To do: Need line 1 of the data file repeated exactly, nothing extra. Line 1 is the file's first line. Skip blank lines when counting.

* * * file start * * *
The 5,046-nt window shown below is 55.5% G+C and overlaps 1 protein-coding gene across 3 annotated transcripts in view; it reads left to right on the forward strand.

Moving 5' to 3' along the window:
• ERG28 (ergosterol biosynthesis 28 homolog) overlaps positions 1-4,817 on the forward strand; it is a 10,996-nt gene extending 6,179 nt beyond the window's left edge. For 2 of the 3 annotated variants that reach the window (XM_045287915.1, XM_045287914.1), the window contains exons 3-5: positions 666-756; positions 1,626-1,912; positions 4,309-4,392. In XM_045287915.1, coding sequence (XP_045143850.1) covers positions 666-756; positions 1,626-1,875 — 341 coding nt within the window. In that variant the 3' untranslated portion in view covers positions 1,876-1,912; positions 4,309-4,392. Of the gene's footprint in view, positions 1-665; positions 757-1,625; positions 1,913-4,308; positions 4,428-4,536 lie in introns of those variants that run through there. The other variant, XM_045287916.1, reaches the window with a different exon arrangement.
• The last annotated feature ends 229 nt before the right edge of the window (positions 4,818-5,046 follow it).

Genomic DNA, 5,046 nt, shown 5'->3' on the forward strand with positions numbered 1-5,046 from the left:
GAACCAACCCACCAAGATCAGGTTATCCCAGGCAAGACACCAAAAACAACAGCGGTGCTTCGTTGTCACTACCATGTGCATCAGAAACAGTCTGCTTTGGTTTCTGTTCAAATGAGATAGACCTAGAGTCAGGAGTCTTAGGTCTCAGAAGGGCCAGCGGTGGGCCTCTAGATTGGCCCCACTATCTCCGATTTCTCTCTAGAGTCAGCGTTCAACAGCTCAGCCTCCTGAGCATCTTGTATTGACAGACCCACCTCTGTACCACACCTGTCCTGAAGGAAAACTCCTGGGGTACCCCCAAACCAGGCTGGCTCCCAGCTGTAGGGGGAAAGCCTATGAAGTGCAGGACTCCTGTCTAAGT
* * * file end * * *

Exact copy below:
The 5,046-nt window shown below is 55.5% G+C and overlaps 1 protein-coding gene across 3 annotated transcripts in view; it reads left to right on the forward strand.